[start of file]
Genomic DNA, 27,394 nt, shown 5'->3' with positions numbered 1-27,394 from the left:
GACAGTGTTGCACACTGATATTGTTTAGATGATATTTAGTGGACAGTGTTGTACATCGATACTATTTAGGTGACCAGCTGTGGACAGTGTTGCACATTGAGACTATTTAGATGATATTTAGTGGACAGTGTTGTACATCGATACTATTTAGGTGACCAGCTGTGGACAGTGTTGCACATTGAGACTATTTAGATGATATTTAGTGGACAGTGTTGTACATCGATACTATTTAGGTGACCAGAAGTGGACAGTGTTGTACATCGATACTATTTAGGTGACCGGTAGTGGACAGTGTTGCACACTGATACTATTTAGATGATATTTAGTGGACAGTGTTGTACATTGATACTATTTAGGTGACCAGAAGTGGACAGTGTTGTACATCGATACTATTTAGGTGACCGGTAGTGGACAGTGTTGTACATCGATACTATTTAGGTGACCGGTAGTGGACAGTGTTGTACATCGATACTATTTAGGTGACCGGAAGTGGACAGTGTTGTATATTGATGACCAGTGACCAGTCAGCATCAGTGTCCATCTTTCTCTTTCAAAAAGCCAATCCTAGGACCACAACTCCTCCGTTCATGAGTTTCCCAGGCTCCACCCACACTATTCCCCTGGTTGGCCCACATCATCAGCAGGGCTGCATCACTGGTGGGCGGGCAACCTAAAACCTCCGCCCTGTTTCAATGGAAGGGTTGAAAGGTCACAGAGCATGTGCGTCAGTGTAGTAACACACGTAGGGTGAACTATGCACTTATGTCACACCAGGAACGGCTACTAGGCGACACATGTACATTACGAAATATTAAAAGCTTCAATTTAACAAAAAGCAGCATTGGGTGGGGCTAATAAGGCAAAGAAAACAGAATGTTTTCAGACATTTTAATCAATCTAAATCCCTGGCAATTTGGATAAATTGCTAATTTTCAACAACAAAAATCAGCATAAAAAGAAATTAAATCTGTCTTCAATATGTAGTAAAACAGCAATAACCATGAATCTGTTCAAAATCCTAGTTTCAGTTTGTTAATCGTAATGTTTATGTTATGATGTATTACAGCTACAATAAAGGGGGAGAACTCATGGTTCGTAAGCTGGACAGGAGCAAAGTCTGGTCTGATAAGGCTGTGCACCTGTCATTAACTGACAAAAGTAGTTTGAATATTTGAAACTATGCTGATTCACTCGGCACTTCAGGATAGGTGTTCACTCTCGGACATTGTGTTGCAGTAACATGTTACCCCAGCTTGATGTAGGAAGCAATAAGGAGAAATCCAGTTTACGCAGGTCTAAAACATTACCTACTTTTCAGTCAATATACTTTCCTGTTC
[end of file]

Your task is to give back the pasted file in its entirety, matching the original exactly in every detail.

Genomic DNA, 27,394 nt, shown 5'->3' with positions numbered 1-27,394 from the left:
GACAGTGTTGCACACTGATATTGTTTAGATGATATTTAGTGGACAGTGTTGTACATCGATACTATTTAGGTGACCAGCTGTGGACAGTGTTGCACATTGAGACTATTTAGATGATATTTAGTGGACAGTGTTGTACATCGATACTATTTAGGTGACCAGCTGTGGACAGTGTTGCACATTGAGACTATTTAGATGATATTTAGTGGACAGTGTTGTACATCGATACTATTTAGGTGACCAGAAGTGGACAGTGTTGTACATCGATACTATTTAGGTGACCGGTAGTGGACAGTGTTGCACACTGATACTATTTAGATGATATTTAGTGGACAGTGTTGTACATTGATACTATTTAGGTGACCAGAAGTGGACAGTGTTGTACATCGATACTATTTAGGTGACCGGTAGTGGACAGTGTTGTACATCGATACTATTTAGGTGACCGGTAGTGGACAGTGTTGTACATCGATACTATTTAGGTGACCGGAAGTGGACAGTGTTGTATATTGATGACCAGTGACCAGTCAGCATCAGTGTCCATCTTTCTCTTTCAAAAAGCCAATCCTAGGACCACAACTCCTCCGTTCATGAGTTTCCCAGGCTCCACCCACACTATTCCCCTGGTTGGCCCACATCATCAGCAGGGCTGCATCACTGGTGGGCGGGCAACCTAAAACCTCCGCCCTGTTTCAATGGAAGGGTTGAAAGGTCACAGAGCATGTGCGTCAGTGTAGTAACACACGTAGGGTGAACTATGCACTTATGTCACACCAGGAACGGCTACTAGGCGACACATGTACATTACGAAATATTAAAAGCTTCAATTTAACAAAAAGCAGCATTGGGTGGGGCTAATAAGGCAAAGAAAACAGAATGTTTTCAGACATTTTAATCAATCTAAATCCCTGGCAATTTGGATAAATTGCTAATTTTCAACAACAAAAATCAGCATAAAAAGAAATTAAATCTGTCTTCAATATGTAGTAAAACAGCAATAACCATGAATCTGTTCAAAATCCTAGTTTCAGTTTGTTAATCGTAATGTTTATGTTATGATGTATTACAGCTACAATAAAGGGGGAGAACTCATGGTTCGTAAGCTGGACAGGAGCAAAGTCTGGTCTGATAAGGCTGTGCACCTGTCATTAACTGACAAAAGTAGTTTGAATATTTGAAACTATGCTGATTCACTCGGCACTTCAGGATAGGTGTTCACTCTCGGACATTGTGTTGCAGTAACATGTTACCCCAGCTTGATGTAGGAAGCAATAAGGAGAAATCCAGTTTACGCAGGTCTAAAACATTACCTACTTTTCAGTCAATATACTTTCCTGTTC